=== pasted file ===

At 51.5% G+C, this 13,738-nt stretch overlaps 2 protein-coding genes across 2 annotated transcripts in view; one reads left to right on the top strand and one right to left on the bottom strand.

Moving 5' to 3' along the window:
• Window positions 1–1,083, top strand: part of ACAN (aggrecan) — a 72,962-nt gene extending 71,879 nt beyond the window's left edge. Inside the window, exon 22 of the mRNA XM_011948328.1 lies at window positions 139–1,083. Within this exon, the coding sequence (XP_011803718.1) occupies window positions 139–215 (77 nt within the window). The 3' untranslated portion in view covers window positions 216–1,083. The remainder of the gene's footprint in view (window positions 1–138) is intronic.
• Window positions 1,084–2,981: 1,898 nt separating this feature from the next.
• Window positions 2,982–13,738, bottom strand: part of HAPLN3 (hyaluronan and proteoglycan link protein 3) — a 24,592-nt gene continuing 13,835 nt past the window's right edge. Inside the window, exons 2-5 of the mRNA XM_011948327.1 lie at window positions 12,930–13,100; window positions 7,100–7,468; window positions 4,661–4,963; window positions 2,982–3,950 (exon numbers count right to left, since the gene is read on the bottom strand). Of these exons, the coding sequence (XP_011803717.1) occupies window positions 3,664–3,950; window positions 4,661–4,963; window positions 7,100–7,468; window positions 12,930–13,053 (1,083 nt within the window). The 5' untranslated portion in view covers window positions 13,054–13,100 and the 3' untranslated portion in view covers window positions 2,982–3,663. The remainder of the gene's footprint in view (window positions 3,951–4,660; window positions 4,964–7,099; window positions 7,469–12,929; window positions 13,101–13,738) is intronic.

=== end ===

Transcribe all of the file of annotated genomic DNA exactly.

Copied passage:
At 51.5% G+C, this 13,738-nt stretch overlaps 2 protein-coding genes across 2 annotated transcripts in view; one reads left to right on the top strand and one right to left on the bottom strand.

Moving 5' to 3' along the window:
• Window positions 1–1,083, top strand: part of ACAN (aggrecan) — a 72,962-nt gene extending 71,879 nt beyond the window's left edge. Inside the window, exon 22 of the mRNA XM_011948328.1 lies at window positions 139–1,083. Within this exon, the coding sequence (XP_011803718.1) occupies window positions 139–215 (77 nt within the window). The 3' untranslated portion in view covers window positions 216–1,083. The remainder of the gene's footprint in view (window positions 1–138) is intronic.
• Window positions 1,084–2,981: 1,898 nt separating this feature from the next.
• Window positions 2,982–13,738, bottom strand: part of HAPLN3 (hyaluronan and proteoglycan link protein 3) — a 24,592-nt gene continuing 13,835 nt past the window's right edge. Inside the window, exons 2-5 of the mRNA XM_011948327.1 lie at window positions 12,930–13,100; window positions 7,100–7,468; window positions 4,661–4,963; window positions 2,982–3,950 (exon numbers count right to left, since the gene is read on the bottom strand). Of these exons, the coding sequence (XP_011803717.1) occupies window positions 3,664–3,950; window positions 4,661–4,963; window positions 7,100–7,468; window positions 12,930–13,053 (1,083 nt within the window). The 5' untranslated portion in view covers window positions 13,054–13,100 and the 3' untranslated portion in view covers window positions 2,982–3,663. The remainder of the gene's footprint in view (window positions 3,951–4,660; window positions 4,964–7,099; window positions 7,469–12,929; window positions 13,101–13,738) is intronic.